Nick Allbrook, Kevin Parker, Julien Barbagallo and Jay Watson of Tame Impala perform at the 9:30 Club in Washington, D.C, Feb. 14, 2013. (Kyle Gustafson/For The Washington Post)

For all of the futuristic flourishes, there’s an undeniably timeless and familiar force at the core of Tame Impala’s music. And most of the time, it’s the Beatles.

On Wednesday night, the Perth, Australia-based quintet delivered a set of echo-drenched ear candy at a sold-out 9:30 Club. The audience members bobbed and clapped but rarely sang along, if only because it’s tough to meet the pitch of singer Kevin Parker’s eerie and spaced-out vocals.

Led by Parker — who is the group’s frontman, guitarist, producer and principal songwriter — Tame Impala plays gauzy psychedelic pop that’s heavily indebted to the black-lit sounds of the ’60s and ’70s. It’s the vocals, mostly, that spur the Fab Four comparisons. Whether Parker’s hitting a high note, wheezing, growling or harmonizing with himself, he is a dead ringer for John Lennon.

The band’s retro flourishes are frequently spun off-center by futuristic production techniques. Parker approaches songwriting from a perspective that’s deeply informed by electronic dance music — he samples and chops the band’s rhythm section, couches his guitar leads in anachronistic synthesizer flourishes, and applies a bevy of heady digital effects.

Like producers Mark Ronson, who helmed Amy Winehouse’s “Back to Black,” or Danger Mouse, who has helped out on the last several Black Keys records, Parker strives to splice vintage tones and modern technology.

The group’s debut album, “Innerspeaker,” and last year’s follow-up, “Lonerism,” are undeniably pleasant listens, full of lush and vibrant tones buoyed by ­sugar-smattered melodies. But the warped and gooey sounds that make the records distinctive are hard to replicate outside of the studio, and in concert, Parker and his bandmates can do only so much to reproduce them.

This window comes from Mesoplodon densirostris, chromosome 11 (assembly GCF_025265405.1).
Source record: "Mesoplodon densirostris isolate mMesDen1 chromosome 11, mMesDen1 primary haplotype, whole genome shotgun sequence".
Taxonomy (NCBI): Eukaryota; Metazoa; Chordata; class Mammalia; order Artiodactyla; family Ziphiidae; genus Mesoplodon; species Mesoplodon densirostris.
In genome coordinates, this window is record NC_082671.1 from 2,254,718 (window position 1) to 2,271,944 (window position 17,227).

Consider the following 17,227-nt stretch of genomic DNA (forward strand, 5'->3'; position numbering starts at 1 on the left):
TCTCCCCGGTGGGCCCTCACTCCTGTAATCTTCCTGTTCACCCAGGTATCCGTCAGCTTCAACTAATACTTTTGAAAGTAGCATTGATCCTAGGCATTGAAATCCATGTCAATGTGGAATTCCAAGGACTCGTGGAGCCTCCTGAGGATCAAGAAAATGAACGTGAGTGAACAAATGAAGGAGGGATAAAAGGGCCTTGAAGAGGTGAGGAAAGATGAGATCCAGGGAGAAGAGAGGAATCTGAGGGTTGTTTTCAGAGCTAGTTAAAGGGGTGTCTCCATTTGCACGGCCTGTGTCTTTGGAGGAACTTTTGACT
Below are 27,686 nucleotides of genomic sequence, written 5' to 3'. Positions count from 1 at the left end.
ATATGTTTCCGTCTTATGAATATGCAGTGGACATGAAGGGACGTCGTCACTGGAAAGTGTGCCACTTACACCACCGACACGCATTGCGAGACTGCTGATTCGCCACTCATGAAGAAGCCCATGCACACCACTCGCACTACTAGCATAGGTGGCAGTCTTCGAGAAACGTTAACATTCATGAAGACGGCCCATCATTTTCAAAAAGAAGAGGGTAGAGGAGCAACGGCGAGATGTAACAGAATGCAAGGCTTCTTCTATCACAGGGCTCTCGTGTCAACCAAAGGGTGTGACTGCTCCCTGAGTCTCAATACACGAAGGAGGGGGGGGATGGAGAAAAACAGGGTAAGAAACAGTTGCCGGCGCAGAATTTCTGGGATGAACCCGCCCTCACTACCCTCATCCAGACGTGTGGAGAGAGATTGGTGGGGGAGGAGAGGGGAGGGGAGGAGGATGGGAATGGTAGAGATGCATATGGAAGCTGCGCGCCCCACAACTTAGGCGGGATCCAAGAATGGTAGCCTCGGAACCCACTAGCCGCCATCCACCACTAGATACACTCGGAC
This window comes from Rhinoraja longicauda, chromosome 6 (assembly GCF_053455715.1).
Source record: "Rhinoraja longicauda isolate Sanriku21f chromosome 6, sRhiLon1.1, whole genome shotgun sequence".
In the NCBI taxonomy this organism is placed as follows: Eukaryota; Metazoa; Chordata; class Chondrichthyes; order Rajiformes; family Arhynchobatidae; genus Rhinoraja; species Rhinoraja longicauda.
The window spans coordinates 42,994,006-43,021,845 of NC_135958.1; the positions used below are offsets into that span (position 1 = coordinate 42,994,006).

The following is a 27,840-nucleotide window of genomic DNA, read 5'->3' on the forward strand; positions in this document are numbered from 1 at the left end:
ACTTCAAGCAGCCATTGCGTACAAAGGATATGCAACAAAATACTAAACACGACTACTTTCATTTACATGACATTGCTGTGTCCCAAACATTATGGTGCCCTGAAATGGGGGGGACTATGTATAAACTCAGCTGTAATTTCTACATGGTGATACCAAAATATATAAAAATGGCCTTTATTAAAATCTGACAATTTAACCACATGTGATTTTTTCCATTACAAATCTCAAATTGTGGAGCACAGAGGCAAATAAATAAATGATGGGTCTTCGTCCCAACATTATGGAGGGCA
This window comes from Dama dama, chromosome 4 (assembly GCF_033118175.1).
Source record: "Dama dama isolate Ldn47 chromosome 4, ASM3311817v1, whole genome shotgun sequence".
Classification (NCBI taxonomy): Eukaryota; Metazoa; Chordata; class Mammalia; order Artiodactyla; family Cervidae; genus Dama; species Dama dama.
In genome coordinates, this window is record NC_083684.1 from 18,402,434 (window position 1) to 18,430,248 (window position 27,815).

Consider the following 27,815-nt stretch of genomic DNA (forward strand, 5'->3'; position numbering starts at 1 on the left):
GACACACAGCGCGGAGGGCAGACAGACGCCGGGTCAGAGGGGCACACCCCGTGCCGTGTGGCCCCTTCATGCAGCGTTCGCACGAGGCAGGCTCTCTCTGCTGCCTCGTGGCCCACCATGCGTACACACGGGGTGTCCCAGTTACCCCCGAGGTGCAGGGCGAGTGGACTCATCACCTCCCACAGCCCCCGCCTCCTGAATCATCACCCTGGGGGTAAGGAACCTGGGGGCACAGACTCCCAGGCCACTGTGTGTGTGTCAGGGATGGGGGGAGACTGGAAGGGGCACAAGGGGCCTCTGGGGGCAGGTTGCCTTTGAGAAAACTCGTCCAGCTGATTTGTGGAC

On Wednesday night, they delivered the goods, but mostly stuck to an established script — reproducing their hookiest songs note for note and warble for warble. Classic rock might make up a large chunk of Tame Impala’s sonic DNA, but the group hasn’t really absorbed that era’s sense of theatricality. Beyond a few bouncing hairdos and the undulating screen-saveresque projections, there wasn’t a lot of motion onstage. But Tame Impala’s music isn’t so much meant to grab your attention as it’s supposed to waft over your brain like so much incense through a New Age boutique.

The set was at its strongest when the band wandered off the grid. On the prog-tinged tune “Elephant,” the quintet stretched out a little, spinning off into abstract noodling and a reggae-inflected breakdown before finally ambling back to the song’s main riff.

During the encore, the band extended the coda of “Nothing That Has Happened So Far Has Been Anything We Could Control” for several minutes while drummer Julien Barbagallo pounded out endless inversions of the song’s beat. A flood of synthesizer chords sloshed through the PA, and Parker’s pitch-stretched guitar riffs squealed and sizzled, sounding, at times, like the Chipmunks covering Prince’s “Purple Rain.” In moments like this, the what and when that Tame Impala was attempting to conjure got a little harder to pin down.

Leitko is a freelance writer.